Australian space agency to launch on 1 July with former CSIRO boss Dr Megan Clark at the helm

- May 15, 2018 2 MIN READ

After announcing the launch of the entity in last week’s Federal Budget, the government has confirmed $15 million in funding for the establishing of the Australian Space Agency and the appointment of former CSIRO head Dr Megan Clark as its chief.

Announcing the news in Perth yesterday, Minister for Innovation Michaelia Cash stated the agency will operate from 1 July, tasked with supporting the long-term development of space technologies, growing the domestic space industry, and securing Australia’s place in the global space economy.

“We have an extraordinary opportunity to increase our share of the growing global space economy. Space technologies are not just about taking people to the moon, they open up opportunities for many industries, including communications, agriculture, mining, oil and gas,” said Cash.

To be part of the Department of Industry, Innovation, and Science, the agency will also facilitate international space engagement, the government stated, across policy and industry forums, to build the networks necessary to develop Australia’s space capability and ensure the industry can access global supply chains. The location of the agency has yet to be determined.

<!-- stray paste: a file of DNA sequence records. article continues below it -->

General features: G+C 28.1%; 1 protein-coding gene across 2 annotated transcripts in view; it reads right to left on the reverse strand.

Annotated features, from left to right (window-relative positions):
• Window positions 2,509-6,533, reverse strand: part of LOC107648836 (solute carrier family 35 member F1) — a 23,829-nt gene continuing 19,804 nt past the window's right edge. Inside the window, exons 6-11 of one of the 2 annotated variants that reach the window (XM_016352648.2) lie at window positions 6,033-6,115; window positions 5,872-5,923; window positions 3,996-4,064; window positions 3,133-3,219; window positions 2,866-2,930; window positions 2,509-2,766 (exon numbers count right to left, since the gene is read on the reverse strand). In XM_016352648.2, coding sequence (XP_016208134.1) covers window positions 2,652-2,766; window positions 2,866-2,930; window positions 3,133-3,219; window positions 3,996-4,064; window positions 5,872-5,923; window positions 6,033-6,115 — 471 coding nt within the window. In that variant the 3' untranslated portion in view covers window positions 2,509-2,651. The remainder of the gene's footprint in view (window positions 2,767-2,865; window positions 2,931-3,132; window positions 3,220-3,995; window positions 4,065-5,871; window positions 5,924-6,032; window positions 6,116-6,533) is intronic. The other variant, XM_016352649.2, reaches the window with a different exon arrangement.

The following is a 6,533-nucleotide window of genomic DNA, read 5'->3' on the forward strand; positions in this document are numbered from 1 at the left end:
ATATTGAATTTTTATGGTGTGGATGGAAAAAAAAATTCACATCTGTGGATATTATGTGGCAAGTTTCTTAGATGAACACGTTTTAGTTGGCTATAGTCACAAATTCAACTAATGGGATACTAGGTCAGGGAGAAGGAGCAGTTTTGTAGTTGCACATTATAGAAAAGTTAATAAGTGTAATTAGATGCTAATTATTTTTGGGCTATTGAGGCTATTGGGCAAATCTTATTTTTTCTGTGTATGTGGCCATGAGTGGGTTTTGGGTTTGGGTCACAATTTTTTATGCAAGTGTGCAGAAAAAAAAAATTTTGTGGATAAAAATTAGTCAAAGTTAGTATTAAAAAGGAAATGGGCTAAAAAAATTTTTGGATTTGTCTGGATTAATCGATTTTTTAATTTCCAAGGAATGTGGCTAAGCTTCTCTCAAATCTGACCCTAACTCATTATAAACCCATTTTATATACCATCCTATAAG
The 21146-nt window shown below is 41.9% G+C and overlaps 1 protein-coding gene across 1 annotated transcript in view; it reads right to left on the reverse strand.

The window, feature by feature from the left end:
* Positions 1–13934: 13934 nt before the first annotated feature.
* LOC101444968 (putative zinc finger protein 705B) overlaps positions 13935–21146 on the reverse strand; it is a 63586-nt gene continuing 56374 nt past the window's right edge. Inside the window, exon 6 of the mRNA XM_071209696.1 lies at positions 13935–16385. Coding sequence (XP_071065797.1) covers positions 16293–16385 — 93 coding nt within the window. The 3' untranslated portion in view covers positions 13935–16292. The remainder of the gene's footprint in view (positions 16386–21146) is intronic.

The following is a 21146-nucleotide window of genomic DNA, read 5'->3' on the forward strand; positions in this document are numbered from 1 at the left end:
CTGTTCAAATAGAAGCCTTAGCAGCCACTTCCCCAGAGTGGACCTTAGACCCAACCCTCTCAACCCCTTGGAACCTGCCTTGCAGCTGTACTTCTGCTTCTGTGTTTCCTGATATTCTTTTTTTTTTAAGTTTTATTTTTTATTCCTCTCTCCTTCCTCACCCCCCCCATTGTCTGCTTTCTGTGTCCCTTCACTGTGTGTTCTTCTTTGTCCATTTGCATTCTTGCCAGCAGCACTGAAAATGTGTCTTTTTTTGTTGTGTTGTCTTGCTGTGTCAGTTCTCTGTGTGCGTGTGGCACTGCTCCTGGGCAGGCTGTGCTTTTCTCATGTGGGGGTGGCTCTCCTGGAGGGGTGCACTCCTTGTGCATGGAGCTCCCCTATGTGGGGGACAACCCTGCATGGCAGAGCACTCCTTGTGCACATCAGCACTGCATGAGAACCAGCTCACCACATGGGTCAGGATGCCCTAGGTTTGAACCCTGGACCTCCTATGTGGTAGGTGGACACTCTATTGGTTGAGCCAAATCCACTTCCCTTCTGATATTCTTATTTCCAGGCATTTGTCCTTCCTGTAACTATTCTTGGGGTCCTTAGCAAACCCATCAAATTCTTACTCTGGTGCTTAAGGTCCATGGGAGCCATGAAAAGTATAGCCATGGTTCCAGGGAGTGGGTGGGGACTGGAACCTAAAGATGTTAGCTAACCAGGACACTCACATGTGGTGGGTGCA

The establishment of the agency comes after a review into Australia’s space industry capabilities was ordered by former Minister for Innovation, Arthur Sinodinos last July, with Cash then in September announcing that the government would be launching a national space agency.

The review was delivered to the government earlier this year, with the government yesterday releasing its response.

The government has supported most of the nine recommendations put forward, including the establishment of a national space agency itself.

The government has also supported the recommendation that the strategy for the national space industry gives importance to emerging frontiers where Australia can “leapfrog into areas of future competitive advantage”, including in the application of AI, robotics, and big data analytics to space systems and space-derived information, and the recommendation that the government provide ongoing funding to the agency, with an initial $26 million in funding to be provided over four years.

The review also recommended that the agency facilitate regulatory approval processes for small satellite launch facilities in Australia and the launch of Australian satellites overseas in order for commercial entities “to move quickly”.

This recommendation was “supported in principle”, with the government noting it has undertaken a review of the Space Activities Act 1998 and is implementing amendments to streamline the Act, including removing barriers for those undertaking space activities. The revised Act is expected to be introduced to Parliament this year.